Families and Singles: The Beautiful Relationship
God has laid on my heart singles this year, and like all ministries, they should start with prayer, for God to prepare our hearts. What exactly do you want us to do, Lord? Let’s leave our agenda’s aside and take up the posture of listening to our single neighbors, and what is really on their heart, and what God is really already doing in their lives.
What I heard over and over and over again in my interviews, that singles just wanted to be brought into a family. They wanted to enjoy kids. They wanted to just hang out. They just wanted to be that cool aunt or uncle. With that, they didn’t want to be just “used” as a babysitter, or for the accessibility.
However, as in all mentoring relationships that I’ve ever been in, I feel guilty for getting out of it more than I offer. The ministry to singles I felt was extremely unfair with how much it blessed me. Although I don’t think these are reasons to mentor a single person (their worth alone in God’s eye’s is enough) I couldn’t help but feel like God’s design to just graft single people into other families was just so beautiful for both parties. From my end, here were some amazing parts:
- First, it was fantastic that she wanted to spend time one on one with my kids. Although I didn’t really ask her to babysit (except once when I was in a pinch) my kids were just so more settled after having just another adult pour attention into them.
- I learned that having a single person hang out around my house made my kids keep their manners on…at least a little bit. There was generally less yelling, less fighting, and more polite behavior because there was someone else in our house.
- I got to talk to her about kid related things, but also, it drew me out of my mommy-brain into broader areas of the world, and things on her brain. We got to talk about literature or politics. She made me smarter. My brain was so happy.
- When I dealt with a misbehaving child, she was watching, and considering what she would do in a similar situation. Afterwards, she complimented me on how I handled the situation. Seriously? I could have cried. Whenever I do the hard, right thing to let my kids know what is right and wrong, I usually deal with tears and crying. Growing up is hard when you can’t have everything you want. But to have a cheerleader saying, “Great job!” I hugged her. I begged her to stay.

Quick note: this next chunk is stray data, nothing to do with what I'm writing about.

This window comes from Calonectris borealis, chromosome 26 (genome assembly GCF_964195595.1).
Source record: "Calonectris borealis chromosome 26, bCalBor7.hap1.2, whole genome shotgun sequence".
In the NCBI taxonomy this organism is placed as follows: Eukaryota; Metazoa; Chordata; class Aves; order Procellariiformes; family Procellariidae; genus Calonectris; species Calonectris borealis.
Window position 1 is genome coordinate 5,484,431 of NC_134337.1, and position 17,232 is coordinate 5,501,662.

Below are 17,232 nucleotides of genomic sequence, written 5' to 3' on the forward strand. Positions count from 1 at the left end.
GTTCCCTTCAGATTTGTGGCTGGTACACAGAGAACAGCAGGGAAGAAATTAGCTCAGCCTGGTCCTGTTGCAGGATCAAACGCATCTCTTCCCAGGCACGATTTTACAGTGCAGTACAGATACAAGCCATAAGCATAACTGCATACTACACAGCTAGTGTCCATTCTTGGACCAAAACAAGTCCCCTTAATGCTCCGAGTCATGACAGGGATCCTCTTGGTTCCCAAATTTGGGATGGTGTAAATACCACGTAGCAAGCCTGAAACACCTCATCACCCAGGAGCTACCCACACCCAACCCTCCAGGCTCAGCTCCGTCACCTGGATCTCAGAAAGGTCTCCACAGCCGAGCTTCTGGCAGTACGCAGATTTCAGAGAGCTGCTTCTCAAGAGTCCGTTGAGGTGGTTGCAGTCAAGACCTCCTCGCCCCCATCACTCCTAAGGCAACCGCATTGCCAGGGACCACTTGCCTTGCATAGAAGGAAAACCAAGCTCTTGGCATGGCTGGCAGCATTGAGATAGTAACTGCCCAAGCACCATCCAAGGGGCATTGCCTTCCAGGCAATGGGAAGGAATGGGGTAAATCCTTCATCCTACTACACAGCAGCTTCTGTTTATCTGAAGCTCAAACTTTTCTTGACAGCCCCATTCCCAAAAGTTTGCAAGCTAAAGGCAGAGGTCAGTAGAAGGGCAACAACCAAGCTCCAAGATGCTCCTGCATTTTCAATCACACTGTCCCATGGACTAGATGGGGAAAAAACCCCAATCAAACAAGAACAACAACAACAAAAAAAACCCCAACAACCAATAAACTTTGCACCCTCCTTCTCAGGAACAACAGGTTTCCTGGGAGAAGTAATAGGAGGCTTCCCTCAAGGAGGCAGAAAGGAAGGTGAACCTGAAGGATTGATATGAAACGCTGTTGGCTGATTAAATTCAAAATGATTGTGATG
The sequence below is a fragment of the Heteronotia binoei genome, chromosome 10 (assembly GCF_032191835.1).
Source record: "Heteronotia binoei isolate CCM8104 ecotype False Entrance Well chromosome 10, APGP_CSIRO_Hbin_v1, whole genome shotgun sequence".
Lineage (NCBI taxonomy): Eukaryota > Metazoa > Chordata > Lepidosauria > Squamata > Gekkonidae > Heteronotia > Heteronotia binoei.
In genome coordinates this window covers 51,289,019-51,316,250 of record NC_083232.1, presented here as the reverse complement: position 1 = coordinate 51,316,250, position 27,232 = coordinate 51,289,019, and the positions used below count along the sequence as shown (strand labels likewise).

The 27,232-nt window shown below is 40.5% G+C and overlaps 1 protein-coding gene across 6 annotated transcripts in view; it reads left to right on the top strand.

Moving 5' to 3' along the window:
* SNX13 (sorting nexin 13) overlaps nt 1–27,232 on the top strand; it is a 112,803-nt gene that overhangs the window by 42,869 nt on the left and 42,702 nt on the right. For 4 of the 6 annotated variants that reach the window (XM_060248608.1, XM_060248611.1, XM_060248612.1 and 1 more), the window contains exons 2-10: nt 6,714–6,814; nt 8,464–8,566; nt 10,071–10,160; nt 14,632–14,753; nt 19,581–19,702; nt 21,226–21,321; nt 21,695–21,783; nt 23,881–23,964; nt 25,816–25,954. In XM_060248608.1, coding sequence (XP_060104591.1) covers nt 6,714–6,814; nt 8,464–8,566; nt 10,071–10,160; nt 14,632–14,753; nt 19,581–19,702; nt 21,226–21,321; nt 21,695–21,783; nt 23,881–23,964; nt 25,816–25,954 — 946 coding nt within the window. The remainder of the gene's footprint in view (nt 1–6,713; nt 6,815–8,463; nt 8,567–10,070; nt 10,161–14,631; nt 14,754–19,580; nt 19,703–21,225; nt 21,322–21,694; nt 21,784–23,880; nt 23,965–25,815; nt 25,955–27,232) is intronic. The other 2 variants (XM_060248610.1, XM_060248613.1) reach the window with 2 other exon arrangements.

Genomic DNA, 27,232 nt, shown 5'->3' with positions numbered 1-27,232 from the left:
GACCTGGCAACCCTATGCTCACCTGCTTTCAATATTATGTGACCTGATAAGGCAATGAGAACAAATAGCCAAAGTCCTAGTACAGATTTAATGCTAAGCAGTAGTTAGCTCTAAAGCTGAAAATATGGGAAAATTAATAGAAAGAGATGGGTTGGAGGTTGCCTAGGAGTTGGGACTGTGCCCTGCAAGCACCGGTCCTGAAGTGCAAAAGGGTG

- I got to hear her stories. Single people are full of great stories and thoughts and want someone to share their stories with. What a joy!
- I got to encourage her, and see that encouragement even change her posture, physically. When we push singles alone, not only do they not get to speak encouragement into other people’s lives, but no one is speaking into theirs. Oh, the relief it is you can see when you speak life into their lives.
As a mother of young kids, I often wished I could be involved in more ministry in the church. I wished that I could volunteer more, but my kids just made everything hard. Going places was hard. Packing up and in and out of carseats, and packing snacks and diapers. It was exhausting. I didn’t know that opening up my home to a single person to just come and hang out would have such rich rewards for both of us. It’s such an ideal match up.
I have said it before, and I’ll say it again: you don’t have to mentor someone just like you. Reach out, especially during this season, even if you have little ones at home (or I should say especially if you have little ones at home!) and invite a single person into your home to be an honorary member of your family.
Don’t let the November-February slump where Satan isolates the singles and tries to center their identity around their singleness instead of around the Lord.